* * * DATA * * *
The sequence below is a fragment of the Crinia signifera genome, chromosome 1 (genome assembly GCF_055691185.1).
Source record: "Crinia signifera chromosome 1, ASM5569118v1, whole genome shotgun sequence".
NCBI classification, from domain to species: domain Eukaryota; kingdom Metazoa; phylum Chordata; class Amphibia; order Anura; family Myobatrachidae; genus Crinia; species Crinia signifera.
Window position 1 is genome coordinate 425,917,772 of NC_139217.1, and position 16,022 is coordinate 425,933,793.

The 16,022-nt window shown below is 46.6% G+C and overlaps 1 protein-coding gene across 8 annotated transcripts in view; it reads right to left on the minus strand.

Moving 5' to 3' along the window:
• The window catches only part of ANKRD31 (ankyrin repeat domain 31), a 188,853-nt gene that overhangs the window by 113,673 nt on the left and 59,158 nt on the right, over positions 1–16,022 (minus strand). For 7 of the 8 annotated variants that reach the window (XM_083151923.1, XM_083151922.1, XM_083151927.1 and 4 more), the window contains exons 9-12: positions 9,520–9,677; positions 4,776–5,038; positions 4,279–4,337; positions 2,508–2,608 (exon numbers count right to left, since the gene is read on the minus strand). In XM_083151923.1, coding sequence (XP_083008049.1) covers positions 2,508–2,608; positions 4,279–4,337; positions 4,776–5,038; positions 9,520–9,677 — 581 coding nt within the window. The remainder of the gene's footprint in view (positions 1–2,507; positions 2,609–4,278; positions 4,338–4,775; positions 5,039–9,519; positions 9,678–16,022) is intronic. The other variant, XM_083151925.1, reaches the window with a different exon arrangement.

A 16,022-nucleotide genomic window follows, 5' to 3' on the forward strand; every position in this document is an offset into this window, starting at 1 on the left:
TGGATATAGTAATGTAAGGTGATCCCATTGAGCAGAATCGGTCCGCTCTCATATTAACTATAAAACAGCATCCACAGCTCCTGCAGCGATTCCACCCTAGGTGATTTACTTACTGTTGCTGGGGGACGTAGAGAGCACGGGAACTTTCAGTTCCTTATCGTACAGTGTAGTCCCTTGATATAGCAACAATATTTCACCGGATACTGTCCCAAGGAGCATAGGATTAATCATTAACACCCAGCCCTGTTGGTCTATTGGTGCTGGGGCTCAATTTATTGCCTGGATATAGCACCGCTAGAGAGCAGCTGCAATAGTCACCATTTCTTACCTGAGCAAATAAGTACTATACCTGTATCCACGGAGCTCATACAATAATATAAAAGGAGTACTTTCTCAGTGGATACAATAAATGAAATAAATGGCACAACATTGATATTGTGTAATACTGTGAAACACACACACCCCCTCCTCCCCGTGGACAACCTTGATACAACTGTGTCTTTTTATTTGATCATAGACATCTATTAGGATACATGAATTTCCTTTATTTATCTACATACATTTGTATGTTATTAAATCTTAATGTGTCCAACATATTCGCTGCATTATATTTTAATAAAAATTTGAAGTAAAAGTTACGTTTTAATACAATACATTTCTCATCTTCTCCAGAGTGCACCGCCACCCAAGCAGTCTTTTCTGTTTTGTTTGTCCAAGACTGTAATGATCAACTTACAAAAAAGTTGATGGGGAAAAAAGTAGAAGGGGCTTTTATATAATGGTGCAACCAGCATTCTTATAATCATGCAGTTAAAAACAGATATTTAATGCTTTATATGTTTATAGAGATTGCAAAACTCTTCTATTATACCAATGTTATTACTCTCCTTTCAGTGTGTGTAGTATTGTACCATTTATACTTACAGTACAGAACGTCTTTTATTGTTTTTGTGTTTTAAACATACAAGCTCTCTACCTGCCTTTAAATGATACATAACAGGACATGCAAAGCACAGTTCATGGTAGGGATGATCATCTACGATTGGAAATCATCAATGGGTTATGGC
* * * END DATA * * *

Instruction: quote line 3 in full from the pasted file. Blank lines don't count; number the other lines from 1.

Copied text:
NCBI classification, from domain to species: domain Eukaryota; kingdom Metazoa; phylum Chordata; class Amphibia; order Anura; family Myobatrachidae; genus Crinia; species Crinia signifera.